The standard, first published in 2005, is being revised to reflect new food safety requirements, said the ISO working group (ISO/TC 34/SC 17/WG 8) which is in charge of the revision.
A consultation last year with users of the standard brought up gaps in the current version such as certain terms were found to be confusing: unnecessary repetition and some concepts needed clarifying.
It found that small and medium-sized enterprises (SMEs) were not sufficiently integrated and that understanding of risk evaluation still needed to be improved, according to ISO.
ISO working group members met in February in Dublin to discuss improvements to the standard and will meet again in Paris in October.
Critical control points
The group is working to clarify key concepts, especially critical control points, operational programmes needed, approach to risks, product withdrawal and recall, and a combination of external control measures.
It will also update terms and definitions, make the standard simpler and more concise, avoid making the content too prescriptive and ensure a greater coverage of SMEs.
And the revised ISO 22000 will have the same format as other management systems standards, which will now follow an identical structure with common texts, terms and definitions.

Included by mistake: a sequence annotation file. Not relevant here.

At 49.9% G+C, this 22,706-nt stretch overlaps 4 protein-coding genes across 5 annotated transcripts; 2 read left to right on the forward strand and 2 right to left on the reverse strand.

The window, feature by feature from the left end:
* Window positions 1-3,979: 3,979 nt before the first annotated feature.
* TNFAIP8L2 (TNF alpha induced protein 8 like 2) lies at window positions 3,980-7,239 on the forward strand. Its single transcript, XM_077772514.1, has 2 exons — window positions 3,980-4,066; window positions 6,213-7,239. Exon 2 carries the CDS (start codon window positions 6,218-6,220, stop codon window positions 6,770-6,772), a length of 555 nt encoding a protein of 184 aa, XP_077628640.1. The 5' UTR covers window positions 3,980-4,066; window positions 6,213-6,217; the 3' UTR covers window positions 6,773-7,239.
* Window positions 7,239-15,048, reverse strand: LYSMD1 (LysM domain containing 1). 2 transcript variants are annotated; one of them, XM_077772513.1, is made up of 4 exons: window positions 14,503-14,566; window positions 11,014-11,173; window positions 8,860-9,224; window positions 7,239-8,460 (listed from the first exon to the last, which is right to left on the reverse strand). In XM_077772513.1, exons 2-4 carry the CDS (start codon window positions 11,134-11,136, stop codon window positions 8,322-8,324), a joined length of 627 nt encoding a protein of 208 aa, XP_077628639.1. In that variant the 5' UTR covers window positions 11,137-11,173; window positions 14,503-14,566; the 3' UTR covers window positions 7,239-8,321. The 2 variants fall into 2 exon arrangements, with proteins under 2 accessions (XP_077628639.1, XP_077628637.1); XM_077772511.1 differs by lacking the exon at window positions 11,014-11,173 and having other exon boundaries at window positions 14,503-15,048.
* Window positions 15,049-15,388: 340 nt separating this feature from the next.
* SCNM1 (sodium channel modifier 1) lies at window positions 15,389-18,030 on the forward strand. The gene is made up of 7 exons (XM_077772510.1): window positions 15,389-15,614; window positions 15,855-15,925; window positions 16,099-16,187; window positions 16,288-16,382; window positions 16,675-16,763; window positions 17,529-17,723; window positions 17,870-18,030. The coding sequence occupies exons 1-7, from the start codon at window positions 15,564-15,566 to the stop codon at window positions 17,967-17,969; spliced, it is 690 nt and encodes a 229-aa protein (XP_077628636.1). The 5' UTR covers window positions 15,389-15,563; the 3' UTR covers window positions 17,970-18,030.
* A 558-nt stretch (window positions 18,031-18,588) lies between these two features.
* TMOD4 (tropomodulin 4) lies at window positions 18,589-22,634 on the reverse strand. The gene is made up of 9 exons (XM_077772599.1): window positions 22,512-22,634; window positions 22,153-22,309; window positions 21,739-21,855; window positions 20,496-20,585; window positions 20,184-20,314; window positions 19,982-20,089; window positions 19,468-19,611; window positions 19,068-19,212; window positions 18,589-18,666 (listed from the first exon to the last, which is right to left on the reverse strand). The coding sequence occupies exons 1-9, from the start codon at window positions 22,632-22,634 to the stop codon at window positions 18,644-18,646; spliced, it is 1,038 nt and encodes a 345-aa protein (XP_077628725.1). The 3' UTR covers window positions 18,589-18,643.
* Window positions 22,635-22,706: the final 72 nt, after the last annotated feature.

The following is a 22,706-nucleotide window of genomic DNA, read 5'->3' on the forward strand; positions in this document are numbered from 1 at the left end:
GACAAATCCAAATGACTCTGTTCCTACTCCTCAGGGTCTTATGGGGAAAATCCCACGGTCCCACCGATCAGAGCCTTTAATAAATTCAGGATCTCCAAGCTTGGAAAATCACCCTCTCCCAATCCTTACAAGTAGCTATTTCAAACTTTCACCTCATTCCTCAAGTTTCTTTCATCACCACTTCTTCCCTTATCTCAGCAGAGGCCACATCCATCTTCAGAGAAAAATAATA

This will make life easier for companies wanting to be certified to several management systems standards (MSSs), such as ISO 9001 and ISO 22000, according to the ISO group.
The coordinated format will ensure coherence between the standards, simplify their integrated use and facilitate their reading and understanding by users.
Food industry experts will be especially involved in this revision, but other users of the standard will be specifically targeted.
These include SMEs, feed producers, pet food industry players, regulators looking for a model by which to develop regulatory requirements with a food safety management approach, even manufacturers whose activities fall within the scope of the standard, for example water.
The revision working group will meet again in mid-October in Paris to deliver a second version. If all goes according to plan, the standard is expected to be published in 2017.
The ISO (International Organisation for Standardisation) is an independent, non-governmental membership organization which has 163 member countries.
ISO 22000 is an international standard that defines the requirements of a food safety management system covering all organizations in the food chain from “farm to fork”.